Published Work

All Academic Papers & links not found here can be found at http://1to1.academia.edu/JhonoBennett

Masters Dissertation
Author(s):     Jhono Bennett



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Abstract:

The South African population has been experiencing an unprecedented rate of urbanization that has left government bodies struggling to meet the qualitative and the infrastructural demands of the emergent sector in undeveloped areas.

This dissertation aims to focus on the intensive networks found in these developing areas of vulnerability that display strong cohesion due to activities surrounding the production process. The premise presented is that in order to intervene architecturally with these networks, designers should critically engage these networks through participative processes of research, design and ideally construction.

Through the author’s process of engagement, several key Architectural principles for an intervention emerge. Primarily the concept that a built intervention in a vulnerable settlement should first seek to associate itself with a network for its initial survival, and then aim to exist in a symbiotic relationship with this network through a mutually beneficial relationship. 

Key words: staged development, incremental growth,infratecture, infrastructure, community participation, engagement, developing areas, vulnerable networks, fluxual growth, flexible architecture


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Research Papers
Author(s):     Ida Breed, Mias Claasens and Jhono Bennett


FLORENCE, ITALY 2012

Abstract:

This article maintains the importance of a contextual and humanist understanding for the design of public space through the incorporation of concrete and changing realities in the analysis of the urban environment. In an attempt to reach a greater understanding of the construction of space through social networks, qualitative fieldwork methods are used to document the flows of social process and physical matter in the immediate context of the two chosen sites for intervention. The importance of these networks for the design of built form and space are determined for each scenario.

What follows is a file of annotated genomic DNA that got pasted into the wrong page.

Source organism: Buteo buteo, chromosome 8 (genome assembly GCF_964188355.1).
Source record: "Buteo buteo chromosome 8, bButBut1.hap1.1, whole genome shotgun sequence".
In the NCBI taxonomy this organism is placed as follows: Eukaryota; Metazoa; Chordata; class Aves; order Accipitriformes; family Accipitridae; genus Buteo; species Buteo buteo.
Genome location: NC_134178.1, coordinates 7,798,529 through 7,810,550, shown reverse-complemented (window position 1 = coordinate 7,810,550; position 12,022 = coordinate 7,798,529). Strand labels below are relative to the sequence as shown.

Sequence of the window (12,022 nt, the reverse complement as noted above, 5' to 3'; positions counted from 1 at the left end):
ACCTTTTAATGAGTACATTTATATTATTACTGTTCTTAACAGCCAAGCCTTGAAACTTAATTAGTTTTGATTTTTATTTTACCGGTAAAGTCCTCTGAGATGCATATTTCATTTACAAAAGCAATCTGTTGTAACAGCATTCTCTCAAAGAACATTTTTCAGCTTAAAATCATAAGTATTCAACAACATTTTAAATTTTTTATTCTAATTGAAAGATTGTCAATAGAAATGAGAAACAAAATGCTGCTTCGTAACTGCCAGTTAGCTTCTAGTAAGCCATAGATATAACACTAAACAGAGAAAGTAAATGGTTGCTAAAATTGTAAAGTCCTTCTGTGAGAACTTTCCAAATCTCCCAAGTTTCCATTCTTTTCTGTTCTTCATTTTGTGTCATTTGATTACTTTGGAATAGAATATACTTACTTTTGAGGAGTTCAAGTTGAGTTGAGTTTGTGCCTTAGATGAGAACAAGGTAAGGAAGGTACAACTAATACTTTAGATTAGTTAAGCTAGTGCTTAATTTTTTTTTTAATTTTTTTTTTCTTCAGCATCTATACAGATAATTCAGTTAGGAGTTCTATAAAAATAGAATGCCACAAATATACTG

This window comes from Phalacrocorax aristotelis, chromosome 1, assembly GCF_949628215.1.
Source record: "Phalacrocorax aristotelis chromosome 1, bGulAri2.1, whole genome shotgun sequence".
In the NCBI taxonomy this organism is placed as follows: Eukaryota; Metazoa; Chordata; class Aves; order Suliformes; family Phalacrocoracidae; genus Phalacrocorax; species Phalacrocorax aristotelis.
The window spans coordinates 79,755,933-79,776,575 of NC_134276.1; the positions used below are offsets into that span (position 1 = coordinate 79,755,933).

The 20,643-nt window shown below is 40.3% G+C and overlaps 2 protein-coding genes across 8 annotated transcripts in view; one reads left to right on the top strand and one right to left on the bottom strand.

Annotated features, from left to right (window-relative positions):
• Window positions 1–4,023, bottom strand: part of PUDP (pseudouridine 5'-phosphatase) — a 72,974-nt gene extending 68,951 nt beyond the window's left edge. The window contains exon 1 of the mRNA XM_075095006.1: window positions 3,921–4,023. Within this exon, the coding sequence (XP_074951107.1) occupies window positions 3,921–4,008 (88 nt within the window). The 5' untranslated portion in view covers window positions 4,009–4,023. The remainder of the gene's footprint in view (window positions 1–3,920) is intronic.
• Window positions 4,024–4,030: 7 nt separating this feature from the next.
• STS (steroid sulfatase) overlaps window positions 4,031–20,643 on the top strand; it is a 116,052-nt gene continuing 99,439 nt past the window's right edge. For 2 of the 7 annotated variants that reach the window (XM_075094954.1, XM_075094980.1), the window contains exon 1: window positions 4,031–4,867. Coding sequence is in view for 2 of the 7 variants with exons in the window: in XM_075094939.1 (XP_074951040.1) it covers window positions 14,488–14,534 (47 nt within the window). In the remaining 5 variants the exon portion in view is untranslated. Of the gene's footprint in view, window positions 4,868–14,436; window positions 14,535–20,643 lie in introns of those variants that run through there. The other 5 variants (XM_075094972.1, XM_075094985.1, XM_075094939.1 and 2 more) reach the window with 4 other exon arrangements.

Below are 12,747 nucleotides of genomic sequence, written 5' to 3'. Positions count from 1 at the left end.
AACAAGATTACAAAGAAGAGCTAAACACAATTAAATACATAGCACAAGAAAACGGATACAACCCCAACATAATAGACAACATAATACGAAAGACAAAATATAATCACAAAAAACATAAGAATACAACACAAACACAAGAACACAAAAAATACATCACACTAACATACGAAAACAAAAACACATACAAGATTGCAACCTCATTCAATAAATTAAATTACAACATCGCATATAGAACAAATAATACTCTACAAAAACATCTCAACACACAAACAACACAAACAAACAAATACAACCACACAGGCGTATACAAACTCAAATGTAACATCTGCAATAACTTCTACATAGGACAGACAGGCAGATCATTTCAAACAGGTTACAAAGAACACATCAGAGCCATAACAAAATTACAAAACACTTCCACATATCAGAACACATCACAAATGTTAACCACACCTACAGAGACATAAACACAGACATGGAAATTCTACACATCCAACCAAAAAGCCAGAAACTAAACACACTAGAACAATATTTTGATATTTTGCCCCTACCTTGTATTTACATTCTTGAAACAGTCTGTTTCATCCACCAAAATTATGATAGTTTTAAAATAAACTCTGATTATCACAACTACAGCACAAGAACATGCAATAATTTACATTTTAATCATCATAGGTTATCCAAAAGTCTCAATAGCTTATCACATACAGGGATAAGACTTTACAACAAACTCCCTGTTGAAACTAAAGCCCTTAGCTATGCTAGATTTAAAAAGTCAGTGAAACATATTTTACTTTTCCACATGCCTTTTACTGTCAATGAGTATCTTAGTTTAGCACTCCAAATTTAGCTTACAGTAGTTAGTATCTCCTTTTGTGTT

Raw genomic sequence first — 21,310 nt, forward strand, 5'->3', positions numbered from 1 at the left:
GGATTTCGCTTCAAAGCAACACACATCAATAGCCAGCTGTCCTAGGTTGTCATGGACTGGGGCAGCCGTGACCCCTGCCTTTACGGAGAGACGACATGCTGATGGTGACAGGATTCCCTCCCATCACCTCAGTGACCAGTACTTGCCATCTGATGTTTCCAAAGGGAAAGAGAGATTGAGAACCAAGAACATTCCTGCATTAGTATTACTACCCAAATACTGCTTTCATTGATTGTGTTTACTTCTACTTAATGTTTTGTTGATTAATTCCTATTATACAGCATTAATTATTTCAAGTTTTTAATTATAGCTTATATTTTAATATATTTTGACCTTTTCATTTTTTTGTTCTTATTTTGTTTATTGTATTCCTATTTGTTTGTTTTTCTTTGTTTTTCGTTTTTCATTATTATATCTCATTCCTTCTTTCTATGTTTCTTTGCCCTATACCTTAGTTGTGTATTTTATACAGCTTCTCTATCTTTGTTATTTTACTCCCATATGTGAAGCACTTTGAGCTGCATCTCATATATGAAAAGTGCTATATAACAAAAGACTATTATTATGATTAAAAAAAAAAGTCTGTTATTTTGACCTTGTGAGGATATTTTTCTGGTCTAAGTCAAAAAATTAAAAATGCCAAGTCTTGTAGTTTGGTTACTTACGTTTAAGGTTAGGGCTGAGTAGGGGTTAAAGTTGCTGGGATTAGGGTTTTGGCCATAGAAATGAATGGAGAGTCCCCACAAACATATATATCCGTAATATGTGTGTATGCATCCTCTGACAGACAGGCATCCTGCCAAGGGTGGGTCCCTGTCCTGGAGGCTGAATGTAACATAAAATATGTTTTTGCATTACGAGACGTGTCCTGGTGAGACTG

The research underpins the design relevance in architecture (and contemporary urban life) of social activity, movement, temporality versus permanence (in form), and mobility versus fixity (in location). It places in question the traditional role and definition of architecture and their present relevance in the developing world. The result is an alternative set of considerations that define the architectural brief assuring: integration with the public realm; inclusion of emergent functions; and awareness of the importance of temporality and flexibility (with regard spatial structure and appropriation). The first case study is an urban industrial area and the second a peripheral, informal urban area. Both examples are situated in the city of Pretoria within the greater Tshwane Metropolitan Area.

Key words: Architecture; Urban Space; Emergence; Qualitative; Networks; Developing.




Author(s):     Jhono Bennett & Dr. Amira Osman


BRISBANE, AUSTRALIA, 2013


Abstract:


This paper aims to present an approach to design thinking and teaching that takes the students and lecturers of design disciplines outside of the studio and university campus into contexts of deep complexity – informal settlements. 

Conventional methods of architectural practice are deemed to be of limited use or value in informal contexts. These informally- and incrementally- developed contexts appear chaotic and of little architectural value at first glance but, when examined closer, intricate systems of decision-making and negotiation are revealed. The quality of spatial articulation that emerges could not have been achieved through formal planning and design processes. The informal process results in a distinctive spatial quality as well as complex and varied forms of ownership and habitation models.